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The Return

by Rebecca Henry 2 months ago in fiction
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It is never too late to come back

Image by Essi Välimäki @susitse.art

A monster crashes through the thick foliage.

The creature roars in its throat.

A sound that somehow doesn’t quite finish; unreleased, an unbroken tension that quickly radiates through the body in ripples of hair and flesh.

As it lurches and crashes forward, the monster claws at its own flesh, rending muscle and hide from bone and tendon in horribly prolonged, wet tears. The crunching of joints suddenly without cartilage echoes in muted waves off of the fibrous, leafy-green walls of the forest.

In ways that almost defy reason, the surprising figure continues its horrifying trajectory through the cloying green underbrush. With each shred of its stygian claws, there follow the clumps and muscular striations of the creature itself.

Fangs as black as the mythic claws click and grind on a hard snap as the sharp wolf snout swallows another roar. Dark notes of rage leak between the fangs in whimpers and growls while it slowly destroys itself.

Even its bones are black, gleaming in hypnotic and confusing subversion to the light gently filtering through breaks in the canopy.

The preternatural athleticism that has carried it forward even in the chaos of its own disseverance slowly starts to falter as it is soon only dragging bones through the ivy carpet. The body of its work sparkles darkly in its tenebrous wake.

Momentum finally wanes in the creature, seemingly fortuitous in the patch of light it collapses in. There is a moment of absolute stillness, heavy with the weight of all the tension unreleased. Then that tension starts to build, just a low hum at first, but soon everything is vibrating, and it’s crackling through the stillness, enlivening the spaces once without energy.

Small but numerous sounds of crashing begin to converge on the corpse as its previously discarded offal makes a grisly return.

Wet cracks and sharp crunches cut through the hazy air as flesh returns sloppily to bone. The light sifting through all of the swirling faunal matter starts to intensify, as though seen through a sharper filter. As though more light were somehow gathering around it. Despite the growing intensity, the reach of this viscous mystery light plateaus, meeting shadows unwilling to retreat.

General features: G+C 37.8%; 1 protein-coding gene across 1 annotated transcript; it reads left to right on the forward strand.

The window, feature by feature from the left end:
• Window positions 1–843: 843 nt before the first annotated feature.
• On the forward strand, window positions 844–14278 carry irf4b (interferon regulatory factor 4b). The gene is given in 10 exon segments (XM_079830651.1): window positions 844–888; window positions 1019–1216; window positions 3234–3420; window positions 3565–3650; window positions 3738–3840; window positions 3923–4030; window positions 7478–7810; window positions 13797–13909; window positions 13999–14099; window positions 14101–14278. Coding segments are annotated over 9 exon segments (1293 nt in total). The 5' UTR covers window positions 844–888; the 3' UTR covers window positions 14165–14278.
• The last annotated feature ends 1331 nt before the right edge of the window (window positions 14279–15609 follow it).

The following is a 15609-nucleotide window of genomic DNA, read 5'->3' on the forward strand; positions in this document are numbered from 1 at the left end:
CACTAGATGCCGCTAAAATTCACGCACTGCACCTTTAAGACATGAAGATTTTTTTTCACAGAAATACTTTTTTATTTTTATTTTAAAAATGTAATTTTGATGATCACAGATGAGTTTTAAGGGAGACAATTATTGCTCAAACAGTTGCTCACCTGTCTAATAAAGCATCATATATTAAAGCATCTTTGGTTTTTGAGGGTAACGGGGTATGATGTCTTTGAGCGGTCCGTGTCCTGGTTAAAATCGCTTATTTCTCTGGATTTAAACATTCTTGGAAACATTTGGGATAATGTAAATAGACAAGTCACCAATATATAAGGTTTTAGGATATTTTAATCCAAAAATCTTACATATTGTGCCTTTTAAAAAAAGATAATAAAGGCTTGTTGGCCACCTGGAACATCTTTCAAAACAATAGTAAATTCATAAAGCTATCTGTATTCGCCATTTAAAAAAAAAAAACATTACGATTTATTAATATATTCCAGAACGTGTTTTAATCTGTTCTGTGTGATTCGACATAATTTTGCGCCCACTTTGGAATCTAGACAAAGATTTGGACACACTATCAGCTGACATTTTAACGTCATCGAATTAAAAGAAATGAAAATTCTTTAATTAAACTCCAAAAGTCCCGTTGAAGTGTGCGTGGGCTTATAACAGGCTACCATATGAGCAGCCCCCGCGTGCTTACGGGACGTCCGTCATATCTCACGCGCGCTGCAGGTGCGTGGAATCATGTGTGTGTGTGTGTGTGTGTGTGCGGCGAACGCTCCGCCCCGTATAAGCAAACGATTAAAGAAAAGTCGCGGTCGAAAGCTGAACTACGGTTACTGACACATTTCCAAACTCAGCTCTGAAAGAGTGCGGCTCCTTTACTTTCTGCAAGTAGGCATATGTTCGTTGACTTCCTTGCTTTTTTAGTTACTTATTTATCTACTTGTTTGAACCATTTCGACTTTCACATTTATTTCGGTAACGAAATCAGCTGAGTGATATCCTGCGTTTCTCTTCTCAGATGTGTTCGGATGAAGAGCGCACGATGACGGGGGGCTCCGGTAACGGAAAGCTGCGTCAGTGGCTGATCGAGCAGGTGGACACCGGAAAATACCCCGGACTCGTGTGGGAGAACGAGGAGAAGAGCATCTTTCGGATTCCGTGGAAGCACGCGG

Those shadows begin to push in, encroaching on the halo of thick light, pushing it back on itself.

Although the light retreats, it is not dissipating, but rather layering over itself, sacrificing space for potency. The shadows press relentlessly forward as the light condenses to a small star.

Without warning it winks out on an audible snap and the darkness is absolute. For one infinitesimal moment there is nothing.

Just as suddenly, a glow begins anew, steadily illuminating the confusing black mass.

A small, bright orb hangs suspended as decidedly human limbs begin to squelch and scrabble through the gore. Wet sounds accompany the painstaking metamorphosis.

With each limb that bursts through, the light grows, slowly pulsating, illuminating the macabre birth in a soft glow. Pale, elegant hands desperately peel away some of the offal, exposing feminine planes and curves.

The shadows are gone and laying in the thick underbrush is a naked woman, body shaking and heaving with the vestiges of transformation. She painstakingly pushes herself up on her hands, arms quivering with the effort. The silence of the forest is broken suddenly by her retching, as dark clumps of matter splat onto the foliage.

On unsteady limbs, she pushes herself up. Finally standing, she surveys her surroundings and takes stock. The verdant forest is quiet again but not silent. There is the subtle buzz of insects, the chaotic intersections of birdsong, the whisperings of leaves stirred, and the gentle groans of trees shifting. She takes a moment to lift her face toward the canopy, reveling in the warmth of the light filtering through. Then she begins to make her way out of the forest, and back to the world she once left behind.


About the author

Rebecca Henry

Writing is the only thing that makes me feel like a human, a whole person. I love fantasy and horror and explorations of what make us human. I'm passionate about mental health advocacy and dragons. Sometimes I do standup.

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